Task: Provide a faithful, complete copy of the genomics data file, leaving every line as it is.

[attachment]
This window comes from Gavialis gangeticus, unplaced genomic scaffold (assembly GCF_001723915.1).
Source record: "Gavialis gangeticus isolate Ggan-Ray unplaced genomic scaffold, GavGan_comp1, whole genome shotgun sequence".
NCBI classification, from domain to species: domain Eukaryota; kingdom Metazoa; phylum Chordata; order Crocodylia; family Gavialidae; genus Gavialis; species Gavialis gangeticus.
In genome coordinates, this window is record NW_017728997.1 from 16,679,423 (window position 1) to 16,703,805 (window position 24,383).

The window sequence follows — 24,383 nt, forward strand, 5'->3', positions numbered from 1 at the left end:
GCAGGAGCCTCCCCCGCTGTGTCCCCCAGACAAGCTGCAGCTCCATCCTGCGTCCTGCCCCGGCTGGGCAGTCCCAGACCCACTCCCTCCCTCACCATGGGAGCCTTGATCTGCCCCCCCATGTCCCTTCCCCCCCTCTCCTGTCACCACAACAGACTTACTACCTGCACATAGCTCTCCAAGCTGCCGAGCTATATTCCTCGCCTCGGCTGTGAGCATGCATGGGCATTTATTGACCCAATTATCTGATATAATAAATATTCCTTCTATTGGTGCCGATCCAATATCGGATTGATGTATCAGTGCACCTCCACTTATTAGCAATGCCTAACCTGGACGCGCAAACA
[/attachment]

This window comes from Gavialis gangeticus, unplaced genomic scaffold (assembly GCF_001723915.1).
Source record: "Gavialis gangeticus isolate Ggan-Ray unplaced genomic scaffold, GavGan_comp1, whole genome shotgun sequence".
NCBI classification, from domain to species: domain Eukaryota; kingdom Metazoa; phylum Chordata; order Crocodylia; family Gavialidae; genus Gavialis; species Gavialis gangeticus.
In genome coordinates, this window is record NW_017728997.1 from 16,679,423 (window position 1) to 16,703,805 (window position 24,383).

The window sequence follows — 24,383 nt, forward strand, 5'->3', positions numbered from 1 at the left end:
GCAGGAGCCTCCCCCGCTGTGTCCCCCAGACAAGCTGCAGCTCCATCCTGCGTCCTGCCCCGGCTGGGCAGTCCCAGACCCACTCCCTCCCTCACCATGGGAGCCTTGATCTGCCCCCCCATGTCCCTTCCCCCCCTCTCCTGTCACCACAACAGACTTACTACCTGCACATAGCTCTCCAAGCTGCCGAGCTATATTCCTCGCCTCGGCTGTGAGCATGCATGGGCATTTATTGACCCAATTATCTGATATAATAAATATTCCTTCTATTGGTGCCGATCCAATATCGGATTGATGTATCAGTGCACCTCCACTTATTAGCAATGCCTAACCTGGACGCGCAAACA